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Mouths IV, 120 x 122 cm. woven tapestry.


Høfn view from my tent, 125 x 125 cm, woven tapestry, wool, cotton, flax silk

Artist: Birgitta Hallberg, Copenhagen, Denmark. 

Interview 22: Birgitta Hallberg exhibited in the Common Thread International Juried Exhibition Part 2 in 2009. For the 2012 Festival she exhibited in De rerum natura (On The Nature of Things) at the Joshua Creek Heritage Art Centre in Oakville.

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Interviews published by Gareth Bate & Dawne Rudman.



Birgitta Hallberg is a textile artist who lives in Denmark. She was born in Sweden. Since her début in 1974 at the Artists' Autumn Exhibition in Copenhagen, she has shown her tapestries at many art galleries, museums, art societies and institutions in Denmark and abroad.

Birgitta participated in the International Fibre Art Biennial, "From Lausanne to Beijing" in Shanghai, China. At the same exhibition held three years later in Suzhou, she won a special award. In 2008 in Beijing, she won an Outstanding Honourable Mention. In the United States, Birgitta has exhibited in the American Tapestry Biennial Five and Seven in Denver, Colorado, in New Hampshire, Minnesota, Florida and Kentucky and internationally in Romania, Lithuania, Poland and Canada. Website


Artist Birgitta Hallberg

Artist Birgitta Hallberg in her studio in Copenhagen, Denmark


Tell us about your work?

My working process is very intuitive, as I sketch the sketches without contemplating the motif. I refrain from thinking, letting my hand find its way. Only when the sketch is finished, do I see the motif. From these sketches, I weave my tapestries and stories on a black chain. The interpretation is up to the viewer. I make use of many different colours in different materials such as wool, flax, silk, and cotton among others. I always combine wool, linen and cotton together because the use of different materials gives a lot of dynamic and dimension to the tapestry. This dynamic and dimension supports the way I work with forms, because the forms come more to life.

Technically I combine the Gobelin technique with a free application of the traditional "Rosengang technique", thus creating textural effect and perspective in my tapestries. When using the Gobelin technique the weft covers the warp, for example if I weave a face with the Gobelin technique, the warp is not to be seen as a part of the face. When I use the Rosengang technique the warp and weft form the pattern. If I weave a face with the this technique, patterns in the warp are seen as a part of the face.


Gletcher 1, 65 x 45 cm, woven tapestry.


Why did you choose to go into  weaving?

The ability to combine different techniques of weaving, bright colours and different qualities of yarn, maintained through free and traditional weaving methods. In my teens I had a friend whose grandmother often would sit and weave. We would go to see her granny who lived in the forest of Skåne. Granny offered to teach me how to weave and encouraged me to go for a walk in the woods and let myself become full and inspired by the colours of nature. When I returned from my walk in the woods, Granny asked me to weave a tapestry of the colours that had made the greatest impression upon me. Since it was autumn, and the trees in the forest were full of a great many beautiful colours of fall, I wove a material of brown, green, red and orange stripes. This experience of mine, weaving the colours of nature, gave me the desire to learn more about the art of weaving – and it has given me inspiration to continue weaving. Yes, in fact, I have been weaving ever since that day.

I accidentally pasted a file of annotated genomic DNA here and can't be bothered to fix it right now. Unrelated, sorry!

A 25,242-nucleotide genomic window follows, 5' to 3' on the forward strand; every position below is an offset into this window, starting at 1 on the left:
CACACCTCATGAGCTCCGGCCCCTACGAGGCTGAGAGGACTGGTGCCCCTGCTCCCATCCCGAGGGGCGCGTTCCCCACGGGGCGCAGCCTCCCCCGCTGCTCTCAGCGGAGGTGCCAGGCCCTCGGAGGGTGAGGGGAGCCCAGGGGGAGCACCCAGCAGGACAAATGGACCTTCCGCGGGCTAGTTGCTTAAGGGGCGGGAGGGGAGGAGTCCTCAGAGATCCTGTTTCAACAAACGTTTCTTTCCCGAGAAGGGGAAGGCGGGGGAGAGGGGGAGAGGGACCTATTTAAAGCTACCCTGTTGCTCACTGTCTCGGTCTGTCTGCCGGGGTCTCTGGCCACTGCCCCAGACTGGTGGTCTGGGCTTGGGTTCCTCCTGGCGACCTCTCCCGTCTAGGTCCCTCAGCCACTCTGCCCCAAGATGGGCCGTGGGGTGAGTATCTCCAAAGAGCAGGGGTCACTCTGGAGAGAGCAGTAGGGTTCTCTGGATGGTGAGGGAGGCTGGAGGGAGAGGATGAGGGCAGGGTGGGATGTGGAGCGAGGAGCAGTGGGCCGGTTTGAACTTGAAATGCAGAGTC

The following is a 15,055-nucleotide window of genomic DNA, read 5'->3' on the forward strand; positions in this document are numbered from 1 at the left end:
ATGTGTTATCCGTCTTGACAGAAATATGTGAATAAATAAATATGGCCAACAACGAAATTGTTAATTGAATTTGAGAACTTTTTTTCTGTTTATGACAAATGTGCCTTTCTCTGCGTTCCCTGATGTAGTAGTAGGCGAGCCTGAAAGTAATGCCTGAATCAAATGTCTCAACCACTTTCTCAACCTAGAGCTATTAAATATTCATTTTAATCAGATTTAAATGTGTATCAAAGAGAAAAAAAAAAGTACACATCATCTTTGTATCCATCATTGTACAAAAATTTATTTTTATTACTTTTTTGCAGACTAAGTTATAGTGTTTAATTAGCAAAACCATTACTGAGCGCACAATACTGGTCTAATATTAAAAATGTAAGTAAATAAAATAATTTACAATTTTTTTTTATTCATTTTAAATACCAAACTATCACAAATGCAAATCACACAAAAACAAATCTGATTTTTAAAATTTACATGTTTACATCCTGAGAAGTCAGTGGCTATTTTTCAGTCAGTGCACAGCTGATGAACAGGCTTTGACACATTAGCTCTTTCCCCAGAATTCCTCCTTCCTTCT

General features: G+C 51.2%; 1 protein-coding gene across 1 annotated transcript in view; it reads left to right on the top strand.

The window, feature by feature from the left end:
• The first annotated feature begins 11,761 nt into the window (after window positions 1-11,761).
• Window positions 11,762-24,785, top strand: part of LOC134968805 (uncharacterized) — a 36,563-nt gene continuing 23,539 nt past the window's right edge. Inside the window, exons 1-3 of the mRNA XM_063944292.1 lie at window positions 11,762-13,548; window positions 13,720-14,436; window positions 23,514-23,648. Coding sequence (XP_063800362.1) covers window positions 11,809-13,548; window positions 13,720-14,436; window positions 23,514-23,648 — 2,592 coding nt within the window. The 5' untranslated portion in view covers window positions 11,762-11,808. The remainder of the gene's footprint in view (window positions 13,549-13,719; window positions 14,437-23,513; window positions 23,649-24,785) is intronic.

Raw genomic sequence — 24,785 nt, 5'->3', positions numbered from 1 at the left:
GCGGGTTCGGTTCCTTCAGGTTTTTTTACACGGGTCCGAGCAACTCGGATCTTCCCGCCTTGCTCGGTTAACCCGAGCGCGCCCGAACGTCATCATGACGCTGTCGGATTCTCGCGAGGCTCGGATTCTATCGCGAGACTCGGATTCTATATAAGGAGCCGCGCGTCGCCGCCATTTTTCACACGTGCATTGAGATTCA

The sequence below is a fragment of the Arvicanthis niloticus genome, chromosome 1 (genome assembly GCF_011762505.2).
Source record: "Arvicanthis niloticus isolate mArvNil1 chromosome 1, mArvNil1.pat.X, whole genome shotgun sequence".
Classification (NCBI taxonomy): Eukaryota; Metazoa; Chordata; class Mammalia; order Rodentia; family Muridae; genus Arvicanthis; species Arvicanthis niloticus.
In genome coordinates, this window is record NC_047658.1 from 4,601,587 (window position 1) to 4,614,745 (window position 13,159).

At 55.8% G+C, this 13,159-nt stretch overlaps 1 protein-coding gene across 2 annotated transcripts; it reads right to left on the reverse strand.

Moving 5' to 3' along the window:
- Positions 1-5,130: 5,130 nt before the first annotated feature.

Summer's Night, 35 x 35 cm. woven tapestry.



From where do you get your inspiration?

My art is, in particular, inspired and motivated by my childhood in Skåne, where stories and fairy tales of supernatural beings and mythical creatures of the woods, were often told. As a child I was spellbound, enthralled with and fascinated by, these narratives. And as an adult, I have made them live. They have come to life as a recurrent theme in my universe of motif. For me, my tapestries are a journey into the mythical and supernatural world, where anything can happen. The interpretation of the tapestries, I leave in full to the beholder.

I love visiting art exhibitions and museums, both in Denmark and during my travels. It is very inspiring and rewarding to see how other artists work with form and colours. In addition, I listen to a lot of music as a part of my creative process. In this way, I listen to music to connect to "my creative self" from where I find inspiration to create my tapestries.  


Gletcher II, 65 x 45, woven tapestry.



At one point, I made a decision to travel and exhibit my tapestries, which took me around the world to the United States, China, Rumania, Ukraine, to name a few of the countries I have been to. It has been very exciting to have this opportunity to travel and present my tapestries in exhibitions around the world. Furthermore, I experienced the gift of meeting with and being inspired by, all the gifted and exciting textile artists I have met on my travels.  

Hans Andersen says: "To travel is to live". During my travels, I have my sketchbook with me and I use the sketches for inspiration for my weaving. For example, I traveled for several weeks in the northern part of Norway in the summer of 1996. I was very fascinated by the rough cliffs, the wild sea, the ever changing weather and the birds living in the area. In my tapestry "Bird Cliff" (20x20 cm) I have captured the atmosphere and sense of life from the birds chirping and singing on the cliffs.


Mouths IV, 120 x 122 cm, woven tapestry.


What specific historic artists have influenced your work? 

Exploring the imagery of Hieronymus Bosch (1453-1516) for me has always been a delight. He was a unique surrealistic, visual storyteller, and his distinctive pictures are moral, satirical visionary images. His paintings contain a richness of infinite details that inspired me to appreciate and to work comprehensively with details in my own work. His surrealistic style inspired me to express the themes of my art - my memories, feelings and stories from my childhood - in surrealistic ways. I just love to explore the visual world of Hieronymus Bosch.